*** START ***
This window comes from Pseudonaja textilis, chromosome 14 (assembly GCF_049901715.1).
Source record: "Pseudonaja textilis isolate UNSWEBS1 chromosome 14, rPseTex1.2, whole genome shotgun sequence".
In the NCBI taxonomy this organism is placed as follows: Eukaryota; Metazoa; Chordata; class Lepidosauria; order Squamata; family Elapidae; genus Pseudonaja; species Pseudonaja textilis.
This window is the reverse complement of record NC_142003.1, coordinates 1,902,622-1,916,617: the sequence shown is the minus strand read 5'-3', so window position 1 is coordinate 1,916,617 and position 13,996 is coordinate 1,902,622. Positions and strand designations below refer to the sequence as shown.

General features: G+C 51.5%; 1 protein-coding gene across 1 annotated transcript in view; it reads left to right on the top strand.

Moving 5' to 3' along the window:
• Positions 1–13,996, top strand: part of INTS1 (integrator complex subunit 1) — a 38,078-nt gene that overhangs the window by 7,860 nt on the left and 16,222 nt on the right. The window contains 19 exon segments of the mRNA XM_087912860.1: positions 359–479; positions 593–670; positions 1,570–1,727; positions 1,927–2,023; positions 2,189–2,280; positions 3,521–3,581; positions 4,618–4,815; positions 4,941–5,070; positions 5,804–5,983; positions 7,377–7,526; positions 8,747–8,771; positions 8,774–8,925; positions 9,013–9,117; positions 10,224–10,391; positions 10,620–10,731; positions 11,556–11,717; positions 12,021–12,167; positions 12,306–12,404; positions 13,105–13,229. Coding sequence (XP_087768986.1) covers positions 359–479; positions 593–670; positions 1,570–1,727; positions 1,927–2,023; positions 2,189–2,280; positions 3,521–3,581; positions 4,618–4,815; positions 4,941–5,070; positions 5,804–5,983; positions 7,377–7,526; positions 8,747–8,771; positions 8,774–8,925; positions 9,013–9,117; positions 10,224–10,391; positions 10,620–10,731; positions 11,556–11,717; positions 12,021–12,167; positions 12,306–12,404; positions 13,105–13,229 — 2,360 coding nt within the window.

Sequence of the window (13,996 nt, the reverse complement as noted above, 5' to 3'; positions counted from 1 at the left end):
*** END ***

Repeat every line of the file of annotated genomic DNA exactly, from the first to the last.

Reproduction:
This window comes from Pseudonaja textilis, chromosome 14 (assembly GCF_049901715.1).
Source record: "Pseudonaja textilis isolate UNSWEBS1 chromosome 14, rPseTex1.2, whole genome shotgun sequence".
In the NCBI taxonomy this organism is placed as follows: Eukaryota; Metazoa; Chordata; class Lepidosauria; order Squamata; family Elapidae; genus Pseudonaja; species Pseudonaja textilis.
This window is the reverse complement of record NC_142003.1, coordinates 1,902,622-1,916,617: the sequence shown is the minus strand read 5'-3', so window position 1 is coordinate 1,916,617 and position 13,996 is coordinate 1,902,622. Positions and strand designations below refer to the sequence as shown.

General features: G+C 51.5%; 1 protein-coding gene across 1 annotated transcript in view; it reads left to right on the top strand.

Moving 5' to 3' along the window:
• Positions 1–13,996, top strand: part of INTS1 (integrator complex subunit 1) — a 38,078-nt gene that overhangs the window by 7,860 nt on the left and 16,222 nt on the right. The window contains 19 exon segments of the mRNA XM_087912860.1: positions 359–479; positions 593–670; positions 1,570–1,727; positions 1,927–2,023; positions 2,189–2,280; positions 3,521–3,581; positions 4,618–4,815; positions 4,941–5,070; positions 5,804–5,983; positions 7,377–7,526; positions 8,747–8,771; positions 8,774–8,925; positions 9,013–9,117; positions 10,224–10,391; positions 10,620–10,731; positions 11,556–11,717; positions 12,021–12,167; positions 12,306–12,404; positions 13,105–13,229. Coding sequence (XP_087768986.1) covers positions 359–479; positions 593–670; positions 1,570–1,727; positions 1,927–2,023; positions 2,189–2,280; positions 3,521–3,581; positions 4,618–4,815; positions 4,941–5,070; positions 5,804–5,983; positions 7,377–7,526; positions 8,747–8,771; positions 8,774–8,925; positions 9,013–9,117; positions 10,224–10,391; positions 10,620–10,731; positions 11,556–11,717; positions 12,021–12,167; positions 12,306–12,404; positions 13,105–13,229 — 2,360 coding nt within the window.

Sequence of the window (13,996 nt, the reverse complement as noted above, 5' to 3'; positions counted from 1 at the left end):